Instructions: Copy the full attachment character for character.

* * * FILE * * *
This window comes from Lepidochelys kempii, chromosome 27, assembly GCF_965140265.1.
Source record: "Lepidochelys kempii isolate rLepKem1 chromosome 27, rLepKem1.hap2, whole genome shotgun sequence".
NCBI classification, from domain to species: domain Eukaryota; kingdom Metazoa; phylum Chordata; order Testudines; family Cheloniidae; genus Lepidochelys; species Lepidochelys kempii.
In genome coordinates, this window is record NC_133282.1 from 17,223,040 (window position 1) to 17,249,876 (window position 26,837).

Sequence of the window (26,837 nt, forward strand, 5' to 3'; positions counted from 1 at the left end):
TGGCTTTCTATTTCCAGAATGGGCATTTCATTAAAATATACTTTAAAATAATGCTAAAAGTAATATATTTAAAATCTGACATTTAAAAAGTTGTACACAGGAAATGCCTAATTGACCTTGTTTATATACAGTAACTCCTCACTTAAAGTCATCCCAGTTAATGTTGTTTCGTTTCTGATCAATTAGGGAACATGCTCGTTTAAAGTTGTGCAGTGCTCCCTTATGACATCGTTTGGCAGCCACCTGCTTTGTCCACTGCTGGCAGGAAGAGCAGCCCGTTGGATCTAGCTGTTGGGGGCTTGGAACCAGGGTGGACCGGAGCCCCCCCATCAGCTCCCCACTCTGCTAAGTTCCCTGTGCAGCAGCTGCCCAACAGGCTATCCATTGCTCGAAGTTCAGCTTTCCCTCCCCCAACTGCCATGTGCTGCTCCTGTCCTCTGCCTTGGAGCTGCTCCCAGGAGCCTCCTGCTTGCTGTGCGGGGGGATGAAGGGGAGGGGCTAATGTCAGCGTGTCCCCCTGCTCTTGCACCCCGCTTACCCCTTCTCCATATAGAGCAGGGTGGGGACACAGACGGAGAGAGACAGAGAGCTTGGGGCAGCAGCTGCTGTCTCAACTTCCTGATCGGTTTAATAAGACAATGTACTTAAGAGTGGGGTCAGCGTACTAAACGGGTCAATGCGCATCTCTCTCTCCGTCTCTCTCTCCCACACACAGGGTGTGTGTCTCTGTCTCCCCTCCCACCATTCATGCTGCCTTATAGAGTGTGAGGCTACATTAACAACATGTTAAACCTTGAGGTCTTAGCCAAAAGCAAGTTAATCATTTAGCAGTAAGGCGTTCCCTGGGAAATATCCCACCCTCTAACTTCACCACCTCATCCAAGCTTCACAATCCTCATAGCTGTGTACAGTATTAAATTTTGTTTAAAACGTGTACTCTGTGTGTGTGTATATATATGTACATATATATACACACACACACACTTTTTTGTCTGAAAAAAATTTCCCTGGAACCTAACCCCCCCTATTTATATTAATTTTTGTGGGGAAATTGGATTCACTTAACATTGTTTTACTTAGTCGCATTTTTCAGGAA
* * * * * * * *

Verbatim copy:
This window comes from Lepidochelys kempii, chromosome 27, assembly GCF_965140265.1.
Source record: "Lepidochelys kempii isolate rLepKem1 chromosome 27, rLepKem1.hap2, whole genome shotgun sequence".
NCBI classification, from domain to species: domain Eukaryota; kingdom Metazoa; phylum Chordata; order Testudines; family Cheloniidae; genus Lepidochelys; species Lepidochelys kempii.
In genome coordinates, this window is record NC_133282.1 from 17,223,040 (window position 1) to 17,249,876 (window position 26,837).

Sequence of the window (26,837 nt, forward strand, 5' to 3'; positions counted from 1 at the left end):
TGGCTTTCTATTTCCAGAATGGGCATTTCATTAAAATATACTTTAAAATAATGCTAAAAGTAATATATTTAAAATCTGACATTTAAAAAGTTGTACACAGGAAATGCCTAATTGACCTTGTTTATATACAGTAACTCCTCACTTAAAGTCATCCCAGTTAATGTTGTTTCGTTTCTGATCAATTAGGGAACATGCTCGTTTAAAGTTGTGCAGTGCTCCCTTATGACATCGTTTGGCAGCCACCTGCTTTGTCCACTGCTGGCAGGAAGAGCAGCCCGTTGGATCTAGCTGTTGGGGGCTTGGAACCAGGGTGGACCGGAGCCCCCCCATCAGCTCCCCACTCTGCTAAGTTCCCTGTGCAGCAGCTGCCCAACAGGCTATCCATTGCTCGAAGTTCAGCTTTCCCTCCCCCAACTGCCATGTGCTGCTCCTGTCCTCTGCCTTGGAGCTGCTCCCAGGAGCCTCCTGCTTGCTGTGCGGGGGGATGAAGGGGAGGGGCTAATGTCAGCGTGTCCCCCTGCTCTTGCACCCCGCTTACCCCTTCTCCATATAGAGCAGGGTGGGGACACAGACGGAGAGAGACAGAGAGCTTGGGGCAGCAGCTGCTGTCTCAACTTCCTGATCGGTTTAATAAGACAATGTACTTAAGAGTGGGGTCAGCGTACTAAACGGGTCAATGCGCATCTCTCTCTCCGTCTCTCTCTCCCACACACAGGGTGTGTGTCTCTGTCTCCCCTCCCACCATTCATGCTGCCTTATAGAGTGTGAGGCTACATTAACAACATGTTAAACCTTGAGGTCTTAGCCAAAAGCAAGTTAATCATTTAGCAGTAAGGCGTTCCCTGGGAAATATCCCACCCTCTAACTTCACCACCTCATCCAAGCTTCACAATCCTCATAGCTGTGTACAGTATTAAATTTTGTTTAAAACGTGTACTCTGTGTGTGTGTATATATATGTACATATATATACACACACACACACTTTTTTGTCTGAAAAAAATTTCCCTGGAACCTAACCCCCCCTATTTATATTAATTTTTGTGGGGAAATTGGATTCACTTAACATTGTTTTACTTAGTCGCATTTTTCAGGAA